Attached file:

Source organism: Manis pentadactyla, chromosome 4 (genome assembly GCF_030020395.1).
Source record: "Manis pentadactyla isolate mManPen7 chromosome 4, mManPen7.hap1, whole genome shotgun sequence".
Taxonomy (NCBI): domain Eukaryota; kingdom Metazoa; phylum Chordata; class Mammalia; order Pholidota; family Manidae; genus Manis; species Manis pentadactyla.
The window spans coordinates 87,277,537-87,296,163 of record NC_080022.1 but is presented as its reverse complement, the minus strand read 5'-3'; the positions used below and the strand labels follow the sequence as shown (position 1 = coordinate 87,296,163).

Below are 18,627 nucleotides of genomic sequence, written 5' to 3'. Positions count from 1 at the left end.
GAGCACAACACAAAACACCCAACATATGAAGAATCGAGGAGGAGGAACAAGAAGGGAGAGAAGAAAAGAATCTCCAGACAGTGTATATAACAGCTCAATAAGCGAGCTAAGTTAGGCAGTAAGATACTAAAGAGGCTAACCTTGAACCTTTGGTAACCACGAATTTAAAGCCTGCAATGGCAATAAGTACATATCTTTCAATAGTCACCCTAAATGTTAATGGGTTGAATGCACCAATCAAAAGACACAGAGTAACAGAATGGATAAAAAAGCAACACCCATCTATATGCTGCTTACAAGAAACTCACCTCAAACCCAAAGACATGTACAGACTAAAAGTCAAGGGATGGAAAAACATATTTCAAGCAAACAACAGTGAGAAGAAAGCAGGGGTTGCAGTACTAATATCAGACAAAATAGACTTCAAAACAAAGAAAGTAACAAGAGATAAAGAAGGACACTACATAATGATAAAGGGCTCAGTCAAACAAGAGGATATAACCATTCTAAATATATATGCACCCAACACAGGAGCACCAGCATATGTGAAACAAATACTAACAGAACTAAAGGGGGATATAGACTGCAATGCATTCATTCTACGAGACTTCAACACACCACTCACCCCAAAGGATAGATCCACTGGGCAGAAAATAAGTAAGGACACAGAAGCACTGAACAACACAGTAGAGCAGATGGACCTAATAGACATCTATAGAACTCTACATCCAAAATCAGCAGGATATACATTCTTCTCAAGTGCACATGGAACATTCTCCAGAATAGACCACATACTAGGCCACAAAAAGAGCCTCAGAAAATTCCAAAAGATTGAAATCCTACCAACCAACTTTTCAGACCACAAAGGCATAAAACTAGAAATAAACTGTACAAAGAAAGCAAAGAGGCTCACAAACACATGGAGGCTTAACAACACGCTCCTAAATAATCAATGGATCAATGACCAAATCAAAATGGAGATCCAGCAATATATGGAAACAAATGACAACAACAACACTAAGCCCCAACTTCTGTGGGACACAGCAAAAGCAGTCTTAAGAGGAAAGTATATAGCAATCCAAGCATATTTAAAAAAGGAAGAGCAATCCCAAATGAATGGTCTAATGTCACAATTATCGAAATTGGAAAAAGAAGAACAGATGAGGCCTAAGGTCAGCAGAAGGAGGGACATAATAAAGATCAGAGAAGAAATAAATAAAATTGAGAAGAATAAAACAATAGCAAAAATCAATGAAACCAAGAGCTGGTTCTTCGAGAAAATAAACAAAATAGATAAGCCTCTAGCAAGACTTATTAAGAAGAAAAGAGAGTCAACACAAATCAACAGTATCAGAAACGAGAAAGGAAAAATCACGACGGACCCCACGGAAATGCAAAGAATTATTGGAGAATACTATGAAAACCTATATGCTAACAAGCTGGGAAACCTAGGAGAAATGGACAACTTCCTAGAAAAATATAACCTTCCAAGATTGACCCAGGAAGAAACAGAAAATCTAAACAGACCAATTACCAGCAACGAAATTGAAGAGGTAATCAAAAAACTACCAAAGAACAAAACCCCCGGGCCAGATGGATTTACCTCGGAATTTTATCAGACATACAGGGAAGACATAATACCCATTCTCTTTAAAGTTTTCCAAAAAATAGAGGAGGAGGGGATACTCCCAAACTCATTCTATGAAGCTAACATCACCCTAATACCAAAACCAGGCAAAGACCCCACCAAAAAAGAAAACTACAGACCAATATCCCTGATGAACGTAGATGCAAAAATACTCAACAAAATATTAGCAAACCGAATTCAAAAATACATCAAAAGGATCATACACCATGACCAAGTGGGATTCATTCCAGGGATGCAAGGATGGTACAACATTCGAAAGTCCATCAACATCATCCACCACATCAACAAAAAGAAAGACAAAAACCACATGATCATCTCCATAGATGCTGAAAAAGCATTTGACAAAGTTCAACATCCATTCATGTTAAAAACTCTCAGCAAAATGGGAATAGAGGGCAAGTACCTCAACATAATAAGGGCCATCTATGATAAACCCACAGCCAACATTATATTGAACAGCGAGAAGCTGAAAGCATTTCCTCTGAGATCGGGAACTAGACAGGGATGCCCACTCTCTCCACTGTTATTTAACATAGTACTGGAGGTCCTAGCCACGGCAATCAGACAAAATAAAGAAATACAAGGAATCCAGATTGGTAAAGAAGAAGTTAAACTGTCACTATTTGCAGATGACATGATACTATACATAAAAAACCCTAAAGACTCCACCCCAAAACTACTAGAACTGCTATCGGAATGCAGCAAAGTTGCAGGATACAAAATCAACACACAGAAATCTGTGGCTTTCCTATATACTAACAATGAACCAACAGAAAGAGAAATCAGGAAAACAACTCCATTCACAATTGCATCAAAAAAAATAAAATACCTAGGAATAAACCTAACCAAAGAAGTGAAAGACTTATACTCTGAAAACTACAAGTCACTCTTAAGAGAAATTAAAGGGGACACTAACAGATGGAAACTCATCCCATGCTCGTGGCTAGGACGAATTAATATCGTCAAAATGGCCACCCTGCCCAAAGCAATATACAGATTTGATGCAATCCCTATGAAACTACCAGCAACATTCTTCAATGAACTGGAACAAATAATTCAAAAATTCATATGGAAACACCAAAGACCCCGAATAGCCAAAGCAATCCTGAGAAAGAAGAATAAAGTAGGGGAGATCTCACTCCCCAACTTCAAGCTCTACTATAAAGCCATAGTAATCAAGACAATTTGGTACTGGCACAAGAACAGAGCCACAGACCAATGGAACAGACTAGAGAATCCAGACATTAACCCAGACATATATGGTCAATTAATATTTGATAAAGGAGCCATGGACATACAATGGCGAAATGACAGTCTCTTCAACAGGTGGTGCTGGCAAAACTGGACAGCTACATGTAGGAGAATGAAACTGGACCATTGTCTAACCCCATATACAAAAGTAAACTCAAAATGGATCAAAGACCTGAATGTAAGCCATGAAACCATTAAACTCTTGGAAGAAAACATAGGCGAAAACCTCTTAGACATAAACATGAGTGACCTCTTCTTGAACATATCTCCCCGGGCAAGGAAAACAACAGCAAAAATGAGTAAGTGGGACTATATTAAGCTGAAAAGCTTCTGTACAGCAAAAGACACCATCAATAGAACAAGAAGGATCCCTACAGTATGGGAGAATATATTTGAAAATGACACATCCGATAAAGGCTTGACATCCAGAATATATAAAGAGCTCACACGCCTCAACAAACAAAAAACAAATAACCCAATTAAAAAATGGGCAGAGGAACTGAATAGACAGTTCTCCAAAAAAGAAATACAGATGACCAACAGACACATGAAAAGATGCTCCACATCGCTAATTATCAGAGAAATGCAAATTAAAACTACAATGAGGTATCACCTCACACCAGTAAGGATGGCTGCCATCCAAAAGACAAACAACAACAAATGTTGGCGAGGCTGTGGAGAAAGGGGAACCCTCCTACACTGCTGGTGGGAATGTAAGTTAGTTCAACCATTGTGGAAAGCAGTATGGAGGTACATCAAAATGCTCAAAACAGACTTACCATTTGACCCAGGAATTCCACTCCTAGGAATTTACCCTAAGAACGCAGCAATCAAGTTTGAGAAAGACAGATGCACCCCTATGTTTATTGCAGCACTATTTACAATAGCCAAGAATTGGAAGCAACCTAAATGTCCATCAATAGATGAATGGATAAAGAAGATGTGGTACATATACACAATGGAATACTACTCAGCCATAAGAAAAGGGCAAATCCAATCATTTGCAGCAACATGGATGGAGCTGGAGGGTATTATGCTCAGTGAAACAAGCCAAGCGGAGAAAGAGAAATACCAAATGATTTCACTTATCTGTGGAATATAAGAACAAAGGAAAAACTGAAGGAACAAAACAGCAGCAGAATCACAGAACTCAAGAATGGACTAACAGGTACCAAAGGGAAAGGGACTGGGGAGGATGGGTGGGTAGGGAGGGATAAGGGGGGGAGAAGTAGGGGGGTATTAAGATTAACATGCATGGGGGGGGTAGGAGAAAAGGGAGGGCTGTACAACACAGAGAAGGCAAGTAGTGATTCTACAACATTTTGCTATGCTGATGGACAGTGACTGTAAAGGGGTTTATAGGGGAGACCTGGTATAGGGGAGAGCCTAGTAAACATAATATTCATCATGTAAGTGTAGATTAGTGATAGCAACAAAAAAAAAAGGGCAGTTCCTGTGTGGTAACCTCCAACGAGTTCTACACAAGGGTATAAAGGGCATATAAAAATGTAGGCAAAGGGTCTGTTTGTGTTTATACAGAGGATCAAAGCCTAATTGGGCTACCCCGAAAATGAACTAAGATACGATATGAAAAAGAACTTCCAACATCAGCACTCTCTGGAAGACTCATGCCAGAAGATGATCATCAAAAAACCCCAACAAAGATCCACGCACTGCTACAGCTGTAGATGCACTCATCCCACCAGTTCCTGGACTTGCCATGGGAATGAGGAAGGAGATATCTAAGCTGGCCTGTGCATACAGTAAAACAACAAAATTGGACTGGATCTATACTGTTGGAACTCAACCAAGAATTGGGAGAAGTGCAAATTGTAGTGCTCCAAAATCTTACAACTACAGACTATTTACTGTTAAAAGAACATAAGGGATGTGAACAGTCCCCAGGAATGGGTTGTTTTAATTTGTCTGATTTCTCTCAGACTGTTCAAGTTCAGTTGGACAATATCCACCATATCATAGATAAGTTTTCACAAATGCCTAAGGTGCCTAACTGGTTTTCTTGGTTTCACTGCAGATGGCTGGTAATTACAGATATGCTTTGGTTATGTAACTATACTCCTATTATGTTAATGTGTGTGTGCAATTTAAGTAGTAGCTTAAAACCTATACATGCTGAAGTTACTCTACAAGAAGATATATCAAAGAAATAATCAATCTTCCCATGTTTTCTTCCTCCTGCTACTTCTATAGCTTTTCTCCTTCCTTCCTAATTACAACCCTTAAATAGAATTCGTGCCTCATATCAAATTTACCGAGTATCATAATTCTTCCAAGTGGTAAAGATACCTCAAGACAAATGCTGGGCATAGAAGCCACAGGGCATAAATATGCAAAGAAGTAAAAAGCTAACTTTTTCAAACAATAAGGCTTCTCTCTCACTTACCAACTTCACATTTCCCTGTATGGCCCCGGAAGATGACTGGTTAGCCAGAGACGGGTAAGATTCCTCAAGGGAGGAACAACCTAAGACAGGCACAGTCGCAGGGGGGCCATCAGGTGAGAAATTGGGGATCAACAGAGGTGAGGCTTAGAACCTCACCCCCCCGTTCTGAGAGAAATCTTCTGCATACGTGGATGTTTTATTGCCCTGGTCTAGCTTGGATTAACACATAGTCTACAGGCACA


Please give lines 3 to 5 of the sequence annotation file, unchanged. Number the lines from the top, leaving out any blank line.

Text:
Taxonomy (NCBI): domain Eukaryota; kingdom Metazoa; phylum Chordata; class Mammalia; order Pholidota; family Manidae; genus Manis; species Manis pentadactyla.
The window spans coordinates 87,277,537-87,296,163 of record NC_080022.1 but is presented as its reverse complement, the minus strand read 5'-3'; the positions used below and the strand labels follow the sequence as shown (position 1 = coordinate 87,296,163).

Below are 18,627 nucleotides of genomic sequence, written 5' to 3'. Positions count from 1 at the left end.